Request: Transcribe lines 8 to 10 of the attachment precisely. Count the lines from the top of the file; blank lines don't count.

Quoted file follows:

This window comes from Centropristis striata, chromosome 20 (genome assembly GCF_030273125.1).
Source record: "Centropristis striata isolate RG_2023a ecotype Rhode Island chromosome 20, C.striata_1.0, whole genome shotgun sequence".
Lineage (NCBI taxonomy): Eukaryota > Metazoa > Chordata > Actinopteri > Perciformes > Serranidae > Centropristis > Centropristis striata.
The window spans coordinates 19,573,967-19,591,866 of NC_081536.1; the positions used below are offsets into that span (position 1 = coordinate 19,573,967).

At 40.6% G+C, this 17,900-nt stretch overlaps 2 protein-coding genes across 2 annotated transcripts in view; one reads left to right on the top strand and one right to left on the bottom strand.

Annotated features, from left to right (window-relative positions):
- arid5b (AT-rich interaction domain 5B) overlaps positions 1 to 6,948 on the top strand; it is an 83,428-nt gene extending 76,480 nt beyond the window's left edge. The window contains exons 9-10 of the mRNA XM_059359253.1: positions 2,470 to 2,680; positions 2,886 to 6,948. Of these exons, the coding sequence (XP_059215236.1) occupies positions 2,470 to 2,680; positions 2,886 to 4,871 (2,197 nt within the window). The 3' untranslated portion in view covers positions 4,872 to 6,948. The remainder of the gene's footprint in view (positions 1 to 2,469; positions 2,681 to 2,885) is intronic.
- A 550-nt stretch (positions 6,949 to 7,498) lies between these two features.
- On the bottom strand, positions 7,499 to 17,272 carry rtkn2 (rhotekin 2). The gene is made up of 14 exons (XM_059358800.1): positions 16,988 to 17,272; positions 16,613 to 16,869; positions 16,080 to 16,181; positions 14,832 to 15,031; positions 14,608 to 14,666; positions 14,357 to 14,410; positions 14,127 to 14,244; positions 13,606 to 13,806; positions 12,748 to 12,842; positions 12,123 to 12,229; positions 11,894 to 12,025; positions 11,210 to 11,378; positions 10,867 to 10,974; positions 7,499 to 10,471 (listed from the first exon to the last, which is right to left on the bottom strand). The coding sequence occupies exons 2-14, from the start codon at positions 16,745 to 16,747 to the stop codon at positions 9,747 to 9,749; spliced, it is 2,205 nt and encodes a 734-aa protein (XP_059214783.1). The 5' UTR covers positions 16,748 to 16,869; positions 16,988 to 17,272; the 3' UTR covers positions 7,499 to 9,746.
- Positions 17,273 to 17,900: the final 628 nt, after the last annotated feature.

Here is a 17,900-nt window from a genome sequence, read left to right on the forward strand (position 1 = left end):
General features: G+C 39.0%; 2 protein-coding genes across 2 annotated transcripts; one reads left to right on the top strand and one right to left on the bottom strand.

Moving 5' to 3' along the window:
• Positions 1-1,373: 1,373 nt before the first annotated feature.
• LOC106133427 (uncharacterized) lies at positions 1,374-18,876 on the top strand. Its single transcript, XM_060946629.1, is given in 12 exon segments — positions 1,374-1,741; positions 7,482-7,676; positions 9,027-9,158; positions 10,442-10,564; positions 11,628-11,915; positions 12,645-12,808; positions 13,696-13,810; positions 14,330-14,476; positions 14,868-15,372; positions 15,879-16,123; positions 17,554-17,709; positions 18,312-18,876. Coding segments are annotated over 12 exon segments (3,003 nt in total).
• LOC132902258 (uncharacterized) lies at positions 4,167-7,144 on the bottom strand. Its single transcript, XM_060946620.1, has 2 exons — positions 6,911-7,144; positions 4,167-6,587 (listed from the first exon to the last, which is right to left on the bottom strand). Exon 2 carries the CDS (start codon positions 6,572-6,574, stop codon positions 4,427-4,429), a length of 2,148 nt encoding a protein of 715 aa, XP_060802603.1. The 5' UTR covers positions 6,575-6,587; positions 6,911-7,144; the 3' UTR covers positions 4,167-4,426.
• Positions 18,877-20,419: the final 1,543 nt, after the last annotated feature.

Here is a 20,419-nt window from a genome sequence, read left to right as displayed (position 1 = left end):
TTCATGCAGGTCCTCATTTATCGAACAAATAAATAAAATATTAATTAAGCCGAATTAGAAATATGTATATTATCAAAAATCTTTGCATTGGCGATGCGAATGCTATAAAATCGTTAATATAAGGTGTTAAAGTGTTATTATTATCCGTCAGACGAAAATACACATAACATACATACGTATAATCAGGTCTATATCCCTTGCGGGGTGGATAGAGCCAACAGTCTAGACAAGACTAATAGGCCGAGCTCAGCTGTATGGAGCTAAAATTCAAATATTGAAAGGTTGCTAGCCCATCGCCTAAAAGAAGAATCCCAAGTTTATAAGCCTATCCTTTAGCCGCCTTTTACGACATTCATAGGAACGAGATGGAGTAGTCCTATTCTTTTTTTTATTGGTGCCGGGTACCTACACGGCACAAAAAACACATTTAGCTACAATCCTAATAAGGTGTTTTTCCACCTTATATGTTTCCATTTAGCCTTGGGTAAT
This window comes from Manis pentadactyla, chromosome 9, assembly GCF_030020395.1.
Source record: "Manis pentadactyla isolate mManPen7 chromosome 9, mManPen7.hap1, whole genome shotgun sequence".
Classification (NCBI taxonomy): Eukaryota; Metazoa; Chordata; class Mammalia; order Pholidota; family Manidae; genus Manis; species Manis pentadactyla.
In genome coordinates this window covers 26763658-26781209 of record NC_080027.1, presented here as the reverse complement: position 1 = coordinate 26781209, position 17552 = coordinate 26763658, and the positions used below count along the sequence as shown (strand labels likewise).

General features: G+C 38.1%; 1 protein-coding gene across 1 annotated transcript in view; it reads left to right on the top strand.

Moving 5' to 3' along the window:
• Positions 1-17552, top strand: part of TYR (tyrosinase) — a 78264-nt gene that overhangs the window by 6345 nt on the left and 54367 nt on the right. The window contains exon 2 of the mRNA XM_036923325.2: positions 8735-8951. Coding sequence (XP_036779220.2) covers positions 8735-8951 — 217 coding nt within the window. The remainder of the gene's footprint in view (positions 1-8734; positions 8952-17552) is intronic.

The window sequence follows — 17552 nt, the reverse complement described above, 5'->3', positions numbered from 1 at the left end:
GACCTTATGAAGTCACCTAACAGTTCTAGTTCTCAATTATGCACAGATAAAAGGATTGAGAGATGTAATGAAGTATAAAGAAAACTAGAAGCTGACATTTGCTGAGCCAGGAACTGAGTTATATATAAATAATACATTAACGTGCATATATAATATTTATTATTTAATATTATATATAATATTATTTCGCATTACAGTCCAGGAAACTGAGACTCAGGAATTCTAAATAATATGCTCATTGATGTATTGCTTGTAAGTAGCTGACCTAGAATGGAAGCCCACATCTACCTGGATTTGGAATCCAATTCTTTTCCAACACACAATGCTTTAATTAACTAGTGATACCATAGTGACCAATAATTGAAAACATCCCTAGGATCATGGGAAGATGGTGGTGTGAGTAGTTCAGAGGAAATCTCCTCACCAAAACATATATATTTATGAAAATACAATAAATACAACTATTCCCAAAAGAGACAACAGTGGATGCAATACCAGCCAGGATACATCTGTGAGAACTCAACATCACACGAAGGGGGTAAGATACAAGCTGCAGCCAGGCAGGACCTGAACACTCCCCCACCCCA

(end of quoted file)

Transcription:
- A 550-nt stretch (positions 6,949 to 7,498) lies between these two features.
- On the bottom strand, positions 7,499 to 17,272 carry rtkn2 (rhotekin 2). The gene is made up of 14 exons (XM_059358800.1): positions 16,988 to 17,272; positions 16,613 to 16,869; positions 16,080 to 16,181; positions 14,832 to 15,031; positions 14,608 to 14,666; positions 14,357 to 14,410; positions 14,127 to 14,244; positions 13,606 to 13,806; positions 12,748 to 12,842; positions 12,123 to 12,229; positions 11,894 to 12,025; positions 11,210 to 11,378; positions 10,867 to 10,974; positions 7,499 to 10,471 (listed from the first exon to the last, which is right to left on the bottom strand). The coding sequence occupies exons 2-14, from the start codon at positions 16,745 to 16,747 to the stop codon at positions 9,747 to 9,749; spliced, it is 2,205 nt and encodes a 734-aa protein (XP_059214783.1). The 5' UTR covers positions 16,748 to 16,869; positions 16,988 to 17,272; the 3' UTR covers positions 7,499 to 9,746.
- Positions 17,273 to 17,900: the final 628 nt, after the last annotated feature.